A's did pay Eric Chavez more than Salmon just 2 years later, so the could have afforded one big contract like that if they wanted to. But I have no doubt that they would have let Salmon walk and take the comp picks, with a key reasoning being that Chavez was mid 20's and Salmon early 30's. Though neither of those contracts turned out to be wise investments. Anderson? Had he come up with the A's he would have been traded for a package of prospects right after the 1995 season. He was most definitely not their type of player.

Garret Anderson was the sabermetric whipping boy in the late 90's. A's would have never tolerated a corner OF with no walks and only moderate power. Angels liked him because he got RBI. He was actually a decent player, because he was a strong defender, well above average in a corner and capable in center. But pretty much nobody noticed that in the late 90's.
   14. AROM Posted: August 07, 2012 at 02:22 PM (#4202385)
A's in 1999 got over 70 homers and 200 RBI from John Jawa and Matt Stairs (who was as tall as a jawa.) Total cost was under 2.5 million for that season. Stairs was a good pickup in his arb years who was not given a chance by other teams. Jaha was a guy they took a chance on after 2 unproductive, injury marred seasons. They hit big on that year, but didn't really come out ahead looking at the whole picture. They gave Jaha two more years and 6 million dollars, during which he gave them 21 hits and 1 homer.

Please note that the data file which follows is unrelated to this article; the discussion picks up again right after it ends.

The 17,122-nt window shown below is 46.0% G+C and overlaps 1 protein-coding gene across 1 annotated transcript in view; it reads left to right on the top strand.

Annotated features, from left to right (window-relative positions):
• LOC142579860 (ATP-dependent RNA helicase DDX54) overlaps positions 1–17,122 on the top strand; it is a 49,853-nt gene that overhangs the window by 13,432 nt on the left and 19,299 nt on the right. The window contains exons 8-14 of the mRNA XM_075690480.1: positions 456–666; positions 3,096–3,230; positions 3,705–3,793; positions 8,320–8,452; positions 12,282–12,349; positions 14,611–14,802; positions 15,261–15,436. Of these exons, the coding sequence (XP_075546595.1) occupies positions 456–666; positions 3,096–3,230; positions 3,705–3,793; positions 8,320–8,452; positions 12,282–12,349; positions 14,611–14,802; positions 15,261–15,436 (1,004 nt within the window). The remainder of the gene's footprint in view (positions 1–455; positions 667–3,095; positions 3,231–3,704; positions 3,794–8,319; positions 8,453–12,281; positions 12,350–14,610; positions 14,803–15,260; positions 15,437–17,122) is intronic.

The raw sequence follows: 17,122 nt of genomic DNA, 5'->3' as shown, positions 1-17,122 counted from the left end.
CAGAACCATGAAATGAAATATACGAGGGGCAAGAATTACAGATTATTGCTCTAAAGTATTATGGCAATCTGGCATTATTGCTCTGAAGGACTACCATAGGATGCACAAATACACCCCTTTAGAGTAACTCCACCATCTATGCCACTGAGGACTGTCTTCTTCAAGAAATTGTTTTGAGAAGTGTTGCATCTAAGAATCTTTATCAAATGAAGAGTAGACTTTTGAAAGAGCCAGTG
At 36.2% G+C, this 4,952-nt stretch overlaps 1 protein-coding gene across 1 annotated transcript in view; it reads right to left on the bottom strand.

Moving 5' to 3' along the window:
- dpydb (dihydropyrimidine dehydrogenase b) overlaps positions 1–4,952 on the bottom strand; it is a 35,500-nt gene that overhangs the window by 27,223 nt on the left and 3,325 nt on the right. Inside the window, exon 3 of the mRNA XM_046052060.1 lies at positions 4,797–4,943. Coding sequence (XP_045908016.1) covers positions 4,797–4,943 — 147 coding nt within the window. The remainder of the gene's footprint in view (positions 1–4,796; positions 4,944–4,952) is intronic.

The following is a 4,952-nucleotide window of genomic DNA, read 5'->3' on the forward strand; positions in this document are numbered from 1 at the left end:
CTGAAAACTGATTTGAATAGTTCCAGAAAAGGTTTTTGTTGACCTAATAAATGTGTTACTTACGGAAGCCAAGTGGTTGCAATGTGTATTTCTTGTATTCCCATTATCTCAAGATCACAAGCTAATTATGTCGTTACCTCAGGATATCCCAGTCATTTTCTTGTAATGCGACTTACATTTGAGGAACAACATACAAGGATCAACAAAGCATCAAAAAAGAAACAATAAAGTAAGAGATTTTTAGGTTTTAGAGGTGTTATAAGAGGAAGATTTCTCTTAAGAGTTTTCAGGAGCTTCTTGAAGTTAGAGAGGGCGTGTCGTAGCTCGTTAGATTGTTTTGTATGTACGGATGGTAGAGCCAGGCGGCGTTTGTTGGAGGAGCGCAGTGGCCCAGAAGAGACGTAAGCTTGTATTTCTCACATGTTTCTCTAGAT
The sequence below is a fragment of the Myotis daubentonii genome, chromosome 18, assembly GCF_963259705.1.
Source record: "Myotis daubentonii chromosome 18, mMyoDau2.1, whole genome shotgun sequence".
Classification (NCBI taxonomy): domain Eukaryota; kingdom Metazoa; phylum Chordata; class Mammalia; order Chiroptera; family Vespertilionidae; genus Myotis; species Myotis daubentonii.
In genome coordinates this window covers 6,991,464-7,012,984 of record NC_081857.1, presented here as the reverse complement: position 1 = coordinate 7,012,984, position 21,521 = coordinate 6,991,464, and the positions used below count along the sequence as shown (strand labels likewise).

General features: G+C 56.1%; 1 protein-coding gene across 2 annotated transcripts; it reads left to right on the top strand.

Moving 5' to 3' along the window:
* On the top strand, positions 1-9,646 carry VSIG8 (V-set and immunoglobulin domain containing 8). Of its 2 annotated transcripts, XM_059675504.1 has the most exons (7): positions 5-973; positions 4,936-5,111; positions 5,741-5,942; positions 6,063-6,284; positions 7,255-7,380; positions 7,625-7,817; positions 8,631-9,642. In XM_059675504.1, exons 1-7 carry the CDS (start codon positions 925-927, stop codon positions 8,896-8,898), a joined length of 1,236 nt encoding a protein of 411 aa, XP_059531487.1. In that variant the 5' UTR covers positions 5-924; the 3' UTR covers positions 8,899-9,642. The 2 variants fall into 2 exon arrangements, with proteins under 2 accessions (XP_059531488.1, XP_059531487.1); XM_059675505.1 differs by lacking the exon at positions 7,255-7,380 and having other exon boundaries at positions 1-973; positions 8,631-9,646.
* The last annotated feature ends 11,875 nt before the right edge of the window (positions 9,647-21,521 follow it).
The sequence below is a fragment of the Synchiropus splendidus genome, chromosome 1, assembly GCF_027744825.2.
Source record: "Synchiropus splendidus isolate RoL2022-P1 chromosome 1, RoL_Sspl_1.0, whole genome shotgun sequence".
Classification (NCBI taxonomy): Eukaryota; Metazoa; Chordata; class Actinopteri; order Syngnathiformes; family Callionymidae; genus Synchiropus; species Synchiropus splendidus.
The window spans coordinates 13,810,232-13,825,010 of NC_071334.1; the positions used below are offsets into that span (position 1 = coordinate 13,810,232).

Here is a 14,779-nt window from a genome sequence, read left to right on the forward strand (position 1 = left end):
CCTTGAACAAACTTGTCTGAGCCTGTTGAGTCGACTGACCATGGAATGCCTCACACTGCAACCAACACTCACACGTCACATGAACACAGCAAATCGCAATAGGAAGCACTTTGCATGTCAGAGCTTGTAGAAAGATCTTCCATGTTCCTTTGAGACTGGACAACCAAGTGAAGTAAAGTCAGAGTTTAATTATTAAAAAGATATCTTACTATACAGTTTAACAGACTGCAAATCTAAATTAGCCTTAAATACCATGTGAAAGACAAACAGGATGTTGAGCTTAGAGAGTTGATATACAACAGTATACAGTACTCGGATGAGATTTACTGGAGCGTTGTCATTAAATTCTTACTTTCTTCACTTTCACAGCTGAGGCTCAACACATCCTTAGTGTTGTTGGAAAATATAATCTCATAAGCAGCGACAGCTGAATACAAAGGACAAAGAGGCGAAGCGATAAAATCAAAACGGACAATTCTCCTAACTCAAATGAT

Most of the A's who were bargains during that time were bargains because they were in the cheap free agency years. They got 6 superstar talents (Mulder, Hudson, Zito, Tejada, Chavez, Giambi) out of the draft (+1 international signing) in a very short time. That was quite an impressive feat.
   15. PreservedFish Posted: August 07, 2012 at 02:30 PM (#4202398)
So practically speaking, there was no way to gain any significant edge from this alleged market inefficiency.